Delay claims cannot exist without minimal schedule-related terms in a construction contract.
This is another one of those blinding flash of the obvious points: without a construction contract to set out deadlines for contractor performance, it is hard to argue the contractor was “late.”
Less obvious are the many other “gray areas” that can be resolved by sound construction contract schedule terms, or not. Most construction contracts provide “light” treatment of scheduling issues and leave many important questions unanswered:
- What if only some of the delayed activities are not on the critical path of the project schedule?
- What if they are on the critical path but do not cause the contractor to incur extra costs or delay project completion?
- What if the contractor and owner cause concurrent delay, i.e., independent delays that overlap in time?
- What if the project is delayed for reasons beyond the control of both the owner and contractor?
- What are their respective obligations to give notice of, and to mitigate, schedule delays?
- What circumstances entitle a contractor to additional time or money, or both?
Merely including a “Commencement Date” and dates for “Substantial Completion” and “Final Completion” in a construction contract will not resolve these issues.
In major projects, it is common for construction contracts to spend several pages addressing the nuance of these schedule and delay-related issues.
To some extent, this is a virtue.
The very act of two project participants coming together to thoughtfully negotiate a design and construction contract has many benefits, including getting everyone on the same page.
Also, at the risk of getting on my soapbox, you should not count on a lawsuit to save you from a bad “business deal” set out in bad design and construction contracts.
Okay, I cannot resist the soapbox: The courts that resolve business disputes – like design and construction disputes – are in the predictability business, not necessarily the justice business. If you expect a judge or arbitrator to hear you complain about project delay, you might not find a sympathetic audience if you’ve overlooked schedule and delay-related terms in your contract.
But there are a few problems with “loading up” a contract with pages of schedule and delay terms:
- I have never had a client tell me they want me to make their design and construction contract longer. Quite the opposite. On a good day, I will only get a few complaints about how little my clients like to read “right sized” design and construction contracts. Most of my clients will not be giddy if I drop a few extra pages of complex delay and schedule language into their contracts.
- These concepts that underlie delay-related claims for more time or money are complicated. To deploy them meaningfully, I need an engaged client, and an engaged negotiation counterparty, to come together on the “business deal” behind fulsome schedule and delay terms in construction contracts. It is not good if only the lawyers understand what the contract means.
- There is no clear line of demarcation between “small and simple projects” that do not require fulsome schedule and delay terms in construction contracts, and “big and complex projects” which would benefit from them. Some of my clients consider a $10 million dollar construction contract as a smaller one. Others consider a $100,000 construction contract a substantial one.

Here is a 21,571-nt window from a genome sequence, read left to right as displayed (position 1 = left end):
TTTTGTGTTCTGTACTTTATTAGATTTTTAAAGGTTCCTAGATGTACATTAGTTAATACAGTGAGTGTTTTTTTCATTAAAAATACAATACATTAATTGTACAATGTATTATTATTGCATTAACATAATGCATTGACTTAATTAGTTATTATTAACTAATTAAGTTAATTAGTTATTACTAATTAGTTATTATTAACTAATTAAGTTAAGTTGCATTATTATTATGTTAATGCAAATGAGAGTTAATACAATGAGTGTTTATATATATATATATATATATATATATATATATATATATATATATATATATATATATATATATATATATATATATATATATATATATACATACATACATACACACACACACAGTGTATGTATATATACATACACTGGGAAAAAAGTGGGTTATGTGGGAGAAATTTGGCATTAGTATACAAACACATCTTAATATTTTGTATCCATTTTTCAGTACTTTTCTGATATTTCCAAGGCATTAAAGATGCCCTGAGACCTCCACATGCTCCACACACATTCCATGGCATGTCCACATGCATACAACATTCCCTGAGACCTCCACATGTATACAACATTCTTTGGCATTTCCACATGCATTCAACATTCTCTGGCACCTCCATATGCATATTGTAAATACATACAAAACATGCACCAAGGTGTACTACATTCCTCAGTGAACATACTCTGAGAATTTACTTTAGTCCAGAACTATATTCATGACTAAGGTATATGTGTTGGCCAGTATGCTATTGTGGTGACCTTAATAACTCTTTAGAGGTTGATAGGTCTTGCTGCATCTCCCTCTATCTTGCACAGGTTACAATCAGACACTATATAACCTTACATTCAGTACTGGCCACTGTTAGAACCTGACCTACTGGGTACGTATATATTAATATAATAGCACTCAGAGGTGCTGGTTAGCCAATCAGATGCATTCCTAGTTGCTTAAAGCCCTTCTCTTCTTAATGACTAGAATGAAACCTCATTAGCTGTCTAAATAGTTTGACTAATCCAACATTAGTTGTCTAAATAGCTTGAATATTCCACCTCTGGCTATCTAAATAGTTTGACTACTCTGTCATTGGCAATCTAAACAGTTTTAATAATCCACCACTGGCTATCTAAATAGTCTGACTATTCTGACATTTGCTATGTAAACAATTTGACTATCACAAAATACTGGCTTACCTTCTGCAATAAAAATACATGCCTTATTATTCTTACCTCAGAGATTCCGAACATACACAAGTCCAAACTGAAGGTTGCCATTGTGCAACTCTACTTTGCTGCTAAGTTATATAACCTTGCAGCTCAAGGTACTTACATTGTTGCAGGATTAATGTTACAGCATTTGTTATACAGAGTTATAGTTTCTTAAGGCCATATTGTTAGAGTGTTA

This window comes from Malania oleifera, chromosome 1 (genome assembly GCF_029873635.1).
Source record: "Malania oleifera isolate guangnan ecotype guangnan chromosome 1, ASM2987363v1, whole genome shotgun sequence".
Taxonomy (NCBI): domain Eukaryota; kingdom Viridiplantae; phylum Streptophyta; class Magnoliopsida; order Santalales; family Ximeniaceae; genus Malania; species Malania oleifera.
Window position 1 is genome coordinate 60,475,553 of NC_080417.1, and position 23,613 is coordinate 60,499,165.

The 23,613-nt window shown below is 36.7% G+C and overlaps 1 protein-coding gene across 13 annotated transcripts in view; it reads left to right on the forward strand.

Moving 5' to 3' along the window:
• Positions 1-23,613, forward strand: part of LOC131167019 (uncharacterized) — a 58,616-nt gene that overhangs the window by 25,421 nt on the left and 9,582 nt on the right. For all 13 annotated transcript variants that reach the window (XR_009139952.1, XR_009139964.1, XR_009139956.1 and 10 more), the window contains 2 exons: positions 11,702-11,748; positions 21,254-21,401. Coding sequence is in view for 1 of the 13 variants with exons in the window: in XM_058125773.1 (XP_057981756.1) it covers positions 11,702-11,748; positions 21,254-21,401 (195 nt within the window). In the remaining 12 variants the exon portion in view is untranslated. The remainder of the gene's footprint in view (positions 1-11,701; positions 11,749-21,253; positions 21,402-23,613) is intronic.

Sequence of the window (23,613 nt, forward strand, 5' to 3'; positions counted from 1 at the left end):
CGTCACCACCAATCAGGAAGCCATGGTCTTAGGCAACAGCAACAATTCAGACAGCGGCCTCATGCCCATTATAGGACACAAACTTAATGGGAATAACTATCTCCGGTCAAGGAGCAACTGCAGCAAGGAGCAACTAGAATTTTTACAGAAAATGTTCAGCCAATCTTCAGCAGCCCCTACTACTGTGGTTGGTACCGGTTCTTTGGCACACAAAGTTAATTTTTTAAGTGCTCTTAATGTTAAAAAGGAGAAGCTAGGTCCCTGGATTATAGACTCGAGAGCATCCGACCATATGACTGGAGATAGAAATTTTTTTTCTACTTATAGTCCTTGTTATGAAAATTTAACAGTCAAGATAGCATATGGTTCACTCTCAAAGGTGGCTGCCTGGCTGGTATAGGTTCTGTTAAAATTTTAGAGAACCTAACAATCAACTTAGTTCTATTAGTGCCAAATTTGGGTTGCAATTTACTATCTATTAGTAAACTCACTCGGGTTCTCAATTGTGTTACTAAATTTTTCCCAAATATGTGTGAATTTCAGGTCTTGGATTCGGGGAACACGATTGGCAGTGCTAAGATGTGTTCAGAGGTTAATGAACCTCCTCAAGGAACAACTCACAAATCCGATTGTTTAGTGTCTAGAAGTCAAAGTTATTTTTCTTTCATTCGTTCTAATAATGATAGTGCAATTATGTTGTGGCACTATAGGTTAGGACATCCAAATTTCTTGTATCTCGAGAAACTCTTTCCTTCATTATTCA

This is one reason why it is so difficult for standard-form contract documents — including those published by the American Institute of Architects (AIA), the Engineers Joint Contract Documents Committee (EJCDC), the Design-Build Institute of America (DBIA), and ConsensusDocs — to “right size” their terms regarding schedule and delay.
AIA Document A201-2017, Article 8 (Time)
Take for example the AIA’s flagship A201-2017 General Conditions of the Contract for Construction. I think the A201 General Conditions is a great contract document – and I argue in this video it is among the most important contract documents on U.S. design and construction projects.
However, even Article 8 (Time) of the A201-2017 General Conditions gives comparatively light treatment to the important question of a contractor’s entitlement to extra time and money if delays occur. This is the full text of Article 8:
ARTICLE 8 TIME
§ 8.1 Definitions
§ 8.1.1 Unless otherwise provided, Contract Time is the period of time, including authorized adjustments, allotted in the Contract Documents for Substantial Completion of the Work.
§ 8.1.2 The date of commencement of the Work is the date established in the Agreement.
§ 8.1.3 The date of Substantial Completion is the date certified by the Architect in accordance with Section 9.8.
§ 8.1.4 The term “day” as used in the Contract Documents shall mean calendar day unless otherwise specifically defined.
§ 8.2 Progress and Completion
§ 8.2.1 Time limits stated in the Contract Documents are of the essence of the Contract. By executing the Agreement, the Contractor confirms that the Contract Time is a reasonable period for performing the Work.
§ 8.2.2 The Contractor shall not knowingly, except by agreement or instruction of the Owner in writing, commence the Work prior to the effective date of insurance required to be furnished by the Contractor and Owner.
§ 8.2.3 The Contractor shall proceed expeditiously with adequate forces and shall achieve Substantial Completion within the Contract Time.
§ 8.3 Delays and Extensions of Time